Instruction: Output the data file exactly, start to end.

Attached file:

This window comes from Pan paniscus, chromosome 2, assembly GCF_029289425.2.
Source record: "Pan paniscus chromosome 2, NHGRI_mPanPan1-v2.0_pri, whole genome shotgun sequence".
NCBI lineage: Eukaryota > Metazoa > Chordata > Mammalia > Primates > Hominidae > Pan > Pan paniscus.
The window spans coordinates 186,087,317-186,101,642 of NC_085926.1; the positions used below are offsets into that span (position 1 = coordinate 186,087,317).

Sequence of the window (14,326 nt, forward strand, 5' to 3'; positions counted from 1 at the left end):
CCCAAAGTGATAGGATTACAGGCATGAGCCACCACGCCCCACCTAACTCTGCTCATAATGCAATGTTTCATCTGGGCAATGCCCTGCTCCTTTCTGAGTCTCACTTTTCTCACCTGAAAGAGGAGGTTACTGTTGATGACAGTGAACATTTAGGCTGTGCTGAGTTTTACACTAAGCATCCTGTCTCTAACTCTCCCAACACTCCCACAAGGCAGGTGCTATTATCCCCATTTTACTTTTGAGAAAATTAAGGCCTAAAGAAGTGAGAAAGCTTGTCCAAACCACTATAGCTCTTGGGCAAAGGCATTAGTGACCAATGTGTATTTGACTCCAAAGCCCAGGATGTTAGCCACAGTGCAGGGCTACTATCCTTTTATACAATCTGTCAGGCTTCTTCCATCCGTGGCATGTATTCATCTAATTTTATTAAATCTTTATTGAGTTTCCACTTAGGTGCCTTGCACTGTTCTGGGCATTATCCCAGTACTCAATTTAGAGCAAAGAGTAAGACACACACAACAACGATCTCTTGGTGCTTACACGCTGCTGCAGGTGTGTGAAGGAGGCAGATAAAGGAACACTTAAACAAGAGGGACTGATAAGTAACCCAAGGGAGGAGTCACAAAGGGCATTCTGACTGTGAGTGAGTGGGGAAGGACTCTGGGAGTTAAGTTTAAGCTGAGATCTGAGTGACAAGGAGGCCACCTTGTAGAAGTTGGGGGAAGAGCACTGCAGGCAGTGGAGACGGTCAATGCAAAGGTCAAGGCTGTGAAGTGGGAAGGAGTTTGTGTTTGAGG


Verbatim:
This window comes from Pan paniscus, chromosome 2, assembly GCF_029289425.2.
Source record: "Pan paniscus chromosome 2, NHGRI_mPanPan1-v2.0_pri, whole genome shotgun sequence".
NCBI lineage: Eukaryota > Metazoa > Chordata > Mammalia > Primates > Hominidae > Pan > Pan paniscus.
The window spans coordinates 186,087,317-186,101,642 of NC_085926.1; the positions used below are offsets into that span (position 1 = coordinate 186,087,317).

Sequence of the window (14,326 nt, forward strand, 5' to 3'; positions counted from 1 at the left end):
CCCAAAGTGATAGGATTACAGGCATGAGCCACCACGCCCCACCTAACTCTGCTCATAATGCAATGTTTCATCTGGGCAATGCCCTGCTCCTTTCTGAGTCTCACTTTTCTCACCTGAAAGAGGAGGTTACTGTTGATGACAGTGAACATTTAGGCTGTGCTGAGTTTTACACTAAGCATCCTGTCTCTAACTCTCCCAACACTCCCACAAGGCAGGTGCTATTATCCCCATTTTACTTTTGAGAAAATTAAGGCCTAAAGAAGTGAGAAAGCTTGTCCAAACCACTATAGCTCTTGGGCAAAGGCATTAGTGACCAATGTGTATTTGACTCCAAAGCCCAGGATGTTAGCCACAGTGCAGGGCTACTATCCTTTTATACAATCTGTCAGGCTTCTTCCATCCGTGGCATGTATTCATCTAATTTTATTAAATCTTTATTGAGTTTCCACTTAGGTGCCTTGCACTGTTCTGGGCATTATCCCAGTACTCAATTTAGAGCAAAGAGTAAGACACACACAACAACGATCTCTTGGTGCTTACACGCTGCTGCAGGTGTGTGAAGGAGGCAGATAAAGGAACACTTAAACAAGAGGGACTGATAAGTAACCCAAGGGAGGAGTCACAAAGGGCATTCTGACTGTGAGTGAGTGGGGAAGGACTCTGGGAGTTAAGTTTAAGCTGAGATCTGAGTGACAAGGAGGCCACCTTGTAGAAGTTGGGGGAAGAGCACTGCAGGCAGTGGAGACGGTCAATGCAAAGGTCAAGGCTGTGAAGTGGGAAGGAGTTTGTGTTTGAGG